In addition to his own involvement in the charter school industry, Ledley’s wife, Rebecca Ledley, served as a board member of Students for Education Reform and the UP Academy Charter School chain.  She was also a director for K12, Inc., the major on-line, for-profit education company that has made millions from the corporate education reform movement.

Another $40,000 contributor to the Question 2 campaign in Massachusetts is Joanna Jacobson, the managing partner of Strategic Grant Partners.  Like the Boston Foundation, Strategic Grant Partners is a leading pro-charter school foundation that has provided funding to charter schools and advocacy groups supporting charter schools.  The entity has donated to Families for Excellent Schools, Stand for Children, Educators 4 Excellence and Teach for America’s Leadership for Educational Equity.

Jacobson is married to Jonathan Jacobson, the founder of Highfields Capital Management.  She also serves on the board of directors of the Brooke charter schools, a position she shares with Charles Ledley.

Meanwhile, billionaire Abigail Johnson, CEO of Fidelity Investments, also provided a $40,000 check to the Question 2 campaign.   Johnson, yet another major Republican donor, has also donated to a variety of charter schools including the Steppingstone Foundation, which operates College Success Academy. A fellow member of her family, Allison Johnson, serves on the Steppingstone board, while Joanna Jacobson, the managing partner of Strategic Grant Partners serves on the charter school’s advisory board.

Finally, yet another player in the Question 2 campaign is Paul Severino, , a major Republican donor who also matched the original $40,000 donation to kick off the Question 2 operation.

Together these corporate elite are part of an unprecedented effort to privatize public education at the state level.

Gates funded “independent” media cheers Gates plan to privatize public education in Liberia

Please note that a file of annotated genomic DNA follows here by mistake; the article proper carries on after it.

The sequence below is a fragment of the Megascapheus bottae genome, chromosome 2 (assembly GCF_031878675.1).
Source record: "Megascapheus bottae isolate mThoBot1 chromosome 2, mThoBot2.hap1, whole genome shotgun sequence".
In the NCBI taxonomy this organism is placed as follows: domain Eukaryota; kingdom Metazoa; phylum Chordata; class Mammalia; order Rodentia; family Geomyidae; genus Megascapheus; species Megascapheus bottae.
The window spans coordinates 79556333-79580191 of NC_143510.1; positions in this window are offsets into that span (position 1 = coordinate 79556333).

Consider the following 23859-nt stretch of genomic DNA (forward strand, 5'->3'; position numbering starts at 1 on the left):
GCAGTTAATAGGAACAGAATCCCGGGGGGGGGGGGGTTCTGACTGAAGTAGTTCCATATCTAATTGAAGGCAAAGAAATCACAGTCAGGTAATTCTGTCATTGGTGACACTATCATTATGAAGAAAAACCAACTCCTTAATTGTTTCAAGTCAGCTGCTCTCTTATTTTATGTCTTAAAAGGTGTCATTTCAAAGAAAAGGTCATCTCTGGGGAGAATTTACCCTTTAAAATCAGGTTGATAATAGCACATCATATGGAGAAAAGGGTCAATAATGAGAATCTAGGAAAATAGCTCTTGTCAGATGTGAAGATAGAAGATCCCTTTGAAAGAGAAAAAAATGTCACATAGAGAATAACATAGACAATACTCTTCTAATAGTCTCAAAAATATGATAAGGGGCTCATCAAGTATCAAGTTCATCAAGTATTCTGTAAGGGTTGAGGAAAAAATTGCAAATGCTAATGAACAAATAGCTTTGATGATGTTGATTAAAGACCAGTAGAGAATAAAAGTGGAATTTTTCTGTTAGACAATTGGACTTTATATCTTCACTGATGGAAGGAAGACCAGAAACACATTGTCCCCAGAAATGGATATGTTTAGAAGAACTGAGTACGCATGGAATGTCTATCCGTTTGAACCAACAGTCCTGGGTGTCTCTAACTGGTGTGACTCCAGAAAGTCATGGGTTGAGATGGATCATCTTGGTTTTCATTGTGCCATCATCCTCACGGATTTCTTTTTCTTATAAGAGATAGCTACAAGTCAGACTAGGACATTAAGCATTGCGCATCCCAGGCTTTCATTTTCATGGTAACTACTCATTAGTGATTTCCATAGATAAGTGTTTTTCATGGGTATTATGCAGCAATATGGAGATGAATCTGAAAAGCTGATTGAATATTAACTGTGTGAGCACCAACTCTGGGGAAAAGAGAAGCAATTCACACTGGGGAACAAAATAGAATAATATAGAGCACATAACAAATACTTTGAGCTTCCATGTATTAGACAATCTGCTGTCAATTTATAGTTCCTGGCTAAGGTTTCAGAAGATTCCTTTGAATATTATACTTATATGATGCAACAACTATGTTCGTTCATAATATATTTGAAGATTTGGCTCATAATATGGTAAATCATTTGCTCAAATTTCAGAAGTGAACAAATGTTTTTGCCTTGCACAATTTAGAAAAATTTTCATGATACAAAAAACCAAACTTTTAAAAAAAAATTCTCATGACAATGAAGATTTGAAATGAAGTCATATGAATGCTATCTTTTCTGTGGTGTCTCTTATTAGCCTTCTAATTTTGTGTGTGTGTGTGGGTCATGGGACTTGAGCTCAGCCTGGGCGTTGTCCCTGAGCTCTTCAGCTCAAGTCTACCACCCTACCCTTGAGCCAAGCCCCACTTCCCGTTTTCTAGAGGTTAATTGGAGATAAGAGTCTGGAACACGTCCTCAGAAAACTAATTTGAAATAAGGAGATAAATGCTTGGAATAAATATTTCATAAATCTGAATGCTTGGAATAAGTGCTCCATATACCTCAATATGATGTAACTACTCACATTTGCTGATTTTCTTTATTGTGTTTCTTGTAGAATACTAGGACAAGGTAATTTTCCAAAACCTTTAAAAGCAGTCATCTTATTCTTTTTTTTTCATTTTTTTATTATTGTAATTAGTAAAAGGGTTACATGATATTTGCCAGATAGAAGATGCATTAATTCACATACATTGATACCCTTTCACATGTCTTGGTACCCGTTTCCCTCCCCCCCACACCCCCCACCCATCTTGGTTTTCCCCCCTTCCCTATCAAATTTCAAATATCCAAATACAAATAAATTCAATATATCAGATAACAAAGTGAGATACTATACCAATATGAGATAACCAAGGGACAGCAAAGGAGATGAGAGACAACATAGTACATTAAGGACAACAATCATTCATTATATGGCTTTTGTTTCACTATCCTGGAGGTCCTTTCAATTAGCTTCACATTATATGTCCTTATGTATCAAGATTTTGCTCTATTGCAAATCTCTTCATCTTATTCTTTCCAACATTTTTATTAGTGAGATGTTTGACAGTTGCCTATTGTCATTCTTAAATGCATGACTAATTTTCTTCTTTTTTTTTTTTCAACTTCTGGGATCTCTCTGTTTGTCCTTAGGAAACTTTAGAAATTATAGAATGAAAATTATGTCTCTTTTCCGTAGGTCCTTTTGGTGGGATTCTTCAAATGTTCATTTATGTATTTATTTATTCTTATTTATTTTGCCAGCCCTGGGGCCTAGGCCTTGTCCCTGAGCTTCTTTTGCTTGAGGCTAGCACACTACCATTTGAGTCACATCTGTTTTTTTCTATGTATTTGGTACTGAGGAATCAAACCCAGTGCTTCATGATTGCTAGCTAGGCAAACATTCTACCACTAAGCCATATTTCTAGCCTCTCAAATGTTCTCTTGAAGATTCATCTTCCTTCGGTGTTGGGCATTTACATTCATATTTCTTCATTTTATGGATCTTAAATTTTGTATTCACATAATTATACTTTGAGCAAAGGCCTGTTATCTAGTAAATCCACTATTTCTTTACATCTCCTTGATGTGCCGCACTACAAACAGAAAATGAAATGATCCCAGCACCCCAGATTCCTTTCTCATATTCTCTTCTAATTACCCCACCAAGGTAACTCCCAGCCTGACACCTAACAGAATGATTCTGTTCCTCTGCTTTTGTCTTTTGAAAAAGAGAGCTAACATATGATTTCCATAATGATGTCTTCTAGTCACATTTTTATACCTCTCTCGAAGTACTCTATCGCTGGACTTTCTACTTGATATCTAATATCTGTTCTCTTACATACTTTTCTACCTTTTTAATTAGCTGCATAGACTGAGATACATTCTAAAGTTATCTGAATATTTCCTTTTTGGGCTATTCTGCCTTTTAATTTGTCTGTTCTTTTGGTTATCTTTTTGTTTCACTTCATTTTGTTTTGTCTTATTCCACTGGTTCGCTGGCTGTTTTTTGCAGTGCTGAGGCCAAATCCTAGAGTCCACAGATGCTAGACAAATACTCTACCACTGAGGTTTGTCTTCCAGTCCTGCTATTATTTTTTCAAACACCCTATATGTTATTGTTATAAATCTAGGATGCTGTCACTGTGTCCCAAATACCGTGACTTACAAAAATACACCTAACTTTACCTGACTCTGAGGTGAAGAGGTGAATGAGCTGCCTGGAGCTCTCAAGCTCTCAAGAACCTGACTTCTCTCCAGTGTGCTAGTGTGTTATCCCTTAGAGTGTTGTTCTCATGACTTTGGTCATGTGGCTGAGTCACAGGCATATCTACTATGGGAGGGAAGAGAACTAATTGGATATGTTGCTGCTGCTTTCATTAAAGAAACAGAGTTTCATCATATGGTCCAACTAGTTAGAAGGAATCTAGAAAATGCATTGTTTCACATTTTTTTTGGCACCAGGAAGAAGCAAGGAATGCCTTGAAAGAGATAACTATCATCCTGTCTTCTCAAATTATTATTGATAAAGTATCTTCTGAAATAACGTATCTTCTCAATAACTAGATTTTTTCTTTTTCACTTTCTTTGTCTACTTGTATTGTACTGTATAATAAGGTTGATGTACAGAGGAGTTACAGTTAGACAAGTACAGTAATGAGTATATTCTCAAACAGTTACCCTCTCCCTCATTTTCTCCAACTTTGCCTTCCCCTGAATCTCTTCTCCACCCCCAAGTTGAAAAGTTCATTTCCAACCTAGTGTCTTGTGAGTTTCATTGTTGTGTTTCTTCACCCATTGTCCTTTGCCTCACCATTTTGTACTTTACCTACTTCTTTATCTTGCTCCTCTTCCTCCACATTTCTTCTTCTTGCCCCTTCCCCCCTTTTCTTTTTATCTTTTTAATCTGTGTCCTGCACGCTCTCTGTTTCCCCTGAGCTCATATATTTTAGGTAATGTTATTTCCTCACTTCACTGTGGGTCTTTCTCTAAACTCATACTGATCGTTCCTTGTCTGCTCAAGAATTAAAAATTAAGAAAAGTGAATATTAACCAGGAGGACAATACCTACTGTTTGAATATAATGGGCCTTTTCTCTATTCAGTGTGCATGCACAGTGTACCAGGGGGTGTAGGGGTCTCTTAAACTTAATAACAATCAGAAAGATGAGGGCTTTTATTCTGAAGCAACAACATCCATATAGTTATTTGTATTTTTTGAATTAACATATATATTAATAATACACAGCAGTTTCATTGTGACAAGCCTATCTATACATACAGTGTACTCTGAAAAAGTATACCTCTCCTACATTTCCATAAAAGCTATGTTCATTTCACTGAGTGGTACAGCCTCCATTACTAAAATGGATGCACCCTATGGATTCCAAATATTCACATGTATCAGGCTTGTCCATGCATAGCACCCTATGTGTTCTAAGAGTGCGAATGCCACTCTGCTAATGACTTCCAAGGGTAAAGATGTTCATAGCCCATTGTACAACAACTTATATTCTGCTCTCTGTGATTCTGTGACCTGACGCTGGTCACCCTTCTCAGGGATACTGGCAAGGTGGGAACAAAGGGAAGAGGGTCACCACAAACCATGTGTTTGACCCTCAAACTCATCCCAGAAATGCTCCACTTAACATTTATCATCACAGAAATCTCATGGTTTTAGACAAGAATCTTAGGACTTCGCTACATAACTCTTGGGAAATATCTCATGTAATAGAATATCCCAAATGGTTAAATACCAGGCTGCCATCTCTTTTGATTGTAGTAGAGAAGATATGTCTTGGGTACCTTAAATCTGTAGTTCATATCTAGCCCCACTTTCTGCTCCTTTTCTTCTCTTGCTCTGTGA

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In stunning expose written by Adam Johnson of Fairness and Accuracy in Reporting (FAIR), it becomes undeniably clear that Bill Gates has reached the point where his billions not only fund the myriad of corporate education reform initiatives that are sweeping the country and the world, but his investment in the media taints much of the coverage of these developments.

In an article entitled, This Guardian Piece Touting Bill Gates’ Education Investment Brought to You by Bill Gates, FAIR’s Adam Johnson explains;

The Guardian (8/31/16) published a broadly positive report on Liberian education, which is handing over the reins of 120 primary schools to a consortium of private education companies and NGOs in a pilot program exploring privatization of the West African nation’s schools. One passage in particular was especially glowing:

The deputy minister [of Education], Aagon Tingba, is reading The Bee Eater, a biography of Michele Rhee, a polarizing educational reformist and former chancellor of Washington, DC, public schools.

“She changed the lives of children in Washington, but people complained her methods were controversial. But she made a difference. So why can’t we do that here?”

What the piece failed to note—other than the fact that Rhee’s tenure left DC’s schools “worse by almost every conceivable measure” (Truthout, 10/23/13)—is that multi-billionaire Bill Gates is both the major investor of the company administering the Liberian education overhaul and the principal of the Gates Foundation, sponsor of the Guardian’s Global Development vertical, where the story appeared.

The story clearly labels the Gates Foundation as its sponsor. What it never mentioned is that Bill Gates is a major investor of the firm at the heart of the story, Bridge Academies International, having pitched in, along with Facebook co-founder Mark Zuckerberg and eBay co-founder Pierre Omidyar, $100 million for the “education startup.”

Making the conflict more glaring is the fact that this is a personal, for-profit investment for Gates, not a charitable donation.